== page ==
# How to insert trendlines in Microsoft Excel

Showing changes in data over time is one of the most common visualization tasks, and MS Excel makes it easy to create charts to do that.

Line charts and bar charts work pretty well for them in their own ways, but if you want to get a better overview of the data, it's a good idea to add a trendline. .

They come in a variety of styles, from basic linear to exponential and more specialized logarithms. However, adding and manipulating them is quite simple.

## How to add trend lines in MS Excel?

- Create trend lines
- Types of trend lines
- Linear
- Moving average
- Exponential
- Logarithmic
- Polynomial
- Power

- How to choose the appropriate trend line: Check the value of R squared
- Forecasting
- Add more trend lines

- Customize the trend line
- Edit and delete the trend line

## Create trend lines

If you use the latest version of Excel (2013, 2016, 2019), creating trendlines is extremely simple:

1. Select the chart you want to add the trendline to.

2. Click the **+** button at the top right of the chart - labeled **'Chart Elements'** when you hover over it.

3. Check the box that says **'Trendline'.**

4. By default, Excel inserts a linear trendline. If you want to change that, see below.

If you are still using Excel 2010 (support for this version will end in 2020), then there is a little difference:

1. Select a chart. The toolbar title above will now say **'Chart Tools'.**

2. Go to the **Layout** tab and find the **'Analysis'** group on the right.

3. Use the **Trendline** button to add any type of road you want.

## Types of trend lines

If you click on the small arrow that appears next to the **Trendlines** section in the **Chart Elements** menu **,** you will find that there are several different types available, as well as the **'More Options** …' box. Clicking on it will show you all available trend lines.

### Linear

This is the basic option and probably the easiest way for someone to read the chart to understand. It only displays the most suitable line, or the rate at which something is increasing or decreasing. This option is best for data sets in which points more or less fall in a straight line.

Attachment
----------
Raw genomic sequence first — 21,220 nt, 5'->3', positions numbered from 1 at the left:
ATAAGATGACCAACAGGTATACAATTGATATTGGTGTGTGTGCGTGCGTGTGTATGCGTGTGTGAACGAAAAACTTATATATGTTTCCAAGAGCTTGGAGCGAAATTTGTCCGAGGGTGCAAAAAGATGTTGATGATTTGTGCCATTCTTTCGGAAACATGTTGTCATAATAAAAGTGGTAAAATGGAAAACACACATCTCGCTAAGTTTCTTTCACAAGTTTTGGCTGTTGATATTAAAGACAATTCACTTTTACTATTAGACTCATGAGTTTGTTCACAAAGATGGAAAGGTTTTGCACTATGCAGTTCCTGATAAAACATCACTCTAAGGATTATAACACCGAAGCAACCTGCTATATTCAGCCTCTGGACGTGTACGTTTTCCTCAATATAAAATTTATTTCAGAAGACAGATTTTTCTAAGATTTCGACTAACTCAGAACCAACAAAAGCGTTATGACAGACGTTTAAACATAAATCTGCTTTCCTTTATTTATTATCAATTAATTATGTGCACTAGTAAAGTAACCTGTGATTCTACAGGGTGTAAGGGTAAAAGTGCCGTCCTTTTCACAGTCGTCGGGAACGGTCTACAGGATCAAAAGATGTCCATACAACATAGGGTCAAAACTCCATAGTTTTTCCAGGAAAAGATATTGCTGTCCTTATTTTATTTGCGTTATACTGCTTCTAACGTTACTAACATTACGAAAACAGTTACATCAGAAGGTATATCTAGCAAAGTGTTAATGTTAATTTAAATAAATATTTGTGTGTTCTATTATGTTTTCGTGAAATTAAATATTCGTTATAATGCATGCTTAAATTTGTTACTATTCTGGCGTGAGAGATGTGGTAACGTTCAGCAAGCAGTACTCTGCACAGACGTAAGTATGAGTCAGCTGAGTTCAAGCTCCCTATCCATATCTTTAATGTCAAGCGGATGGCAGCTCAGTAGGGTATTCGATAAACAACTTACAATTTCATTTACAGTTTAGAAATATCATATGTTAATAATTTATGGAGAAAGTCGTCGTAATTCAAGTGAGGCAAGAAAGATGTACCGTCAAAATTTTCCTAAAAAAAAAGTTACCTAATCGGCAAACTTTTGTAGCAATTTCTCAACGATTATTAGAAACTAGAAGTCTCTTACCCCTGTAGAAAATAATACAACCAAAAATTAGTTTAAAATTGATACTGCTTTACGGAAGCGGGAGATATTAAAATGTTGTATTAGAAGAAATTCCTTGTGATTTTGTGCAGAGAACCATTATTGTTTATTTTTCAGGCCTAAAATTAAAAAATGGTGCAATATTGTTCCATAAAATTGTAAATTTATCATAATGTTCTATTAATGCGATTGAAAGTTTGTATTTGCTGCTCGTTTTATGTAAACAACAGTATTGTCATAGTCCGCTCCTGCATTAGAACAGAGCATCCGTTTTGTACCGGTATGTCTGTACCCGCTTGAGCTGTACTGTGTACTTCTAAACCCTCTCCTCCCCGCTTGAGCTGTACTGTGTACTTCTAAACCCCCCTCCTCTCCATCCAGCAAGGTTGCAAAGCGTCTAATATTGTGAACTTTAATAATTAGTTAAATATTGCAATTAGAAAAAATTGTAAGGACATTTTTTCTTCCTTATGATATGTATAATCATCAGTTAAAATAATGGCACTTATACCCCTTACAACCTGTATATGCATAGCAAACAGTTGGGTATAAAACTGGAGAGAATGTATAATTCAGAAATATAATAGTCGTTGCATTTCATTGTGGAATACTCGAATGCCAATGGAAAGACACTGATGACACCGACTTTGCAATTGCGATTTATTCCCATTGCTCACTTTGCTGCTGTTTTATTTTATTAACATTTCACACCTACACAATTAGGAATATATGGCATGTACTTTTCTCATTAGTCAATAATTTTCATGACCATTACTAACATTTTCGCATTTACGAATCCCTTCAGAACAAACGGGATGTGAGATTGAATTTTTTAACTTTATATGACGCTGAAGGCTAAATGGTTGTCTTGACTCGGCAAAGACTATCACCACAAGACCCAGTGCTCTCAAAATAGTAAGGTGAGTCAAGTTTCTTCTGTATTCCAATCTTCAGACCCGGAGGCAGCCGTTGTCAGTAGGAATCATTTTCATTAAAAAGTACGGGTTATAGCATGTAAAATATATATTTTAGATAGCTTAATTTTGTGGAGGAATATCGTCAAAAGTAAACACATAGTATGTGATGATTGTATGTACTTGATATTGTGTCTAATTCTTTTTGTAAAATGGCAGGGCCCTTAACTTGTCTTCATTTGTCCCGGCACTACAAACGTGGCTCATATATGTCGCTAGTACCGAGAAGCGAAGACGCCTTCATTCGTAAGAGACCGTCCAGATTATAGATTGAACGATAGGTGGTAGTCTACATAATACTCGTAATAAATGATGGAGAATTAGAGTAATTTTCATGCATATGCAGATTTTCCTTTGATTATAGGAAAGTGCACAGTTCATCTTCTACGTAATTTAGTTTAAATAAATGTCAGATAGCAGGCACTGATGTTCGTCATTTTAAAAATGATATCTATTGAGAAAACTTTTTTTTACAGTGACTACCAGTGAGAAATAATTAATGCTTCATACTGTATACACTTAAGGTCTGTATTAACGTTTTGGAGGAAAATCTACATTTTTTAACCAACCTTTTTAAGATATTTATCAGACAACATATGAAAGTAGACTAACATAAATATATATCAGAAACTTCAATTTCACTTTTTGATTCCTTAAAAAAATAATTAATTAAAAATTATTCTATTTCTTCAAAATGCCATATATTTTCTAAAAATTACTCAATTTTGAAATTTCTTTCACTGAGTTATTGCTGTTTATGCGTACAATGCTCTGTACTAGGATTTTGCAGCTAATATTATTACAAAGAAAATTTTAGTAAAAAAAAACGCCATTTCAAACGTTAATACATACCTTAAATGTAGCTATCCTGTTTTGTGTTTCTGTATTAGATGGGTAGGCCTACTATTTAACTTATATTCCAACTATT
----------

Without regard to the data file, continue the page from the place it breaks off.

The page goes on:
### Moving average

If you have some rather confusing data, consider using the **'Moving average' option** to help you get a better picture of the overall trend. For best results, adjust time periods - the average number of Excel data points will determine where each position on the trendline is located. The default is 2, which means that Excel takes the average of two data points one. If it's still too much, just increase the average to smooth the trendline.

### Exponential

If the rate of change of your data increases as the value of x increases, an exponential trendline can help you better visualize what happens. This option is best suited for data that is growing or decreasing exponentially, as its name suggests.

### Logarithmic

As the inverse of the exponential function, the logarithmic trendline is used for data types in which the rate of change decreases as the value of x increases. If something initially rises rapidly and then moves horizontally, a logarithmic trendline may be a good fit.

### Polynomial

The polynomial trendline is a good choice for data moving up and down in wave form. You have to set up the order to do this job, but it's pretty easy: Just count the number of bends in the curve, by viewing the number of moves from high to low or vice versa. Basically, just tally the vertices and place that order.

### Power

Trend lines of this type are best suited for situations where data is increasing at certain speeds, such as with acceleration.

## How to choose the appropriate trend line: Check the value of R squared

In the **'More Options'** panel **,** there are many options for displaying the R-squared value, which is a measure of the distance from each point on the graph to the trendline. As a general rule, the closer the R value is to 1, the more consistent the trendline with the data. If you're not sure which trend line best fits your chart, try checking which option has the highest R-squared point.

### Forecasting

If you want Excel to predict where the current trend may take you, simply use the **'Forecasting' option** to see its predictions for the future. Just put the number of future periods (tick the x axis) you want to see and it will extrapolate based on the trend line you choose.

### Add more trend lines

There are 2 cases you may want to have more than one trendline:

- Your chart is measuring many things and you want to see trends for all
- You want to see how different types of trendlines perform on the same data series

Either way, adding multiple trend lines is fairly simple.

1. Right-click on the data series you want to add the trendline. (If it's a line, click on that line; if it's a bar, click that bar; etc .)

2. Click **'Add trendline'.**

3. Follow the steps above to make the chart look like you want.

## Customize the trend line

Having multiple trend lines with the same style and color is confusing, so you might want to make them look different or match the corresponding data series. Or maybe you just want to adorn your chart a bit. Either way, Excel has a lot of formatting options. The **'Fill and line'** menu allows you to select the type, color and thickness of the line. The **'Effects'** menu gives you the options for **Shadow, Glow** and **Soft Edges.**

## Edit and delete the trend line

Changing or clearing trendlines after you complete them is no problem. Just right click on the line and select **'FormatTrendline'** , the options menu will open. You can make changes there or just press the **Delete** button to remove the trend line. Creating trendlines is quick, so it doesn't take long to try several types or combine them together and see which option works best.

Hope you are succesful.

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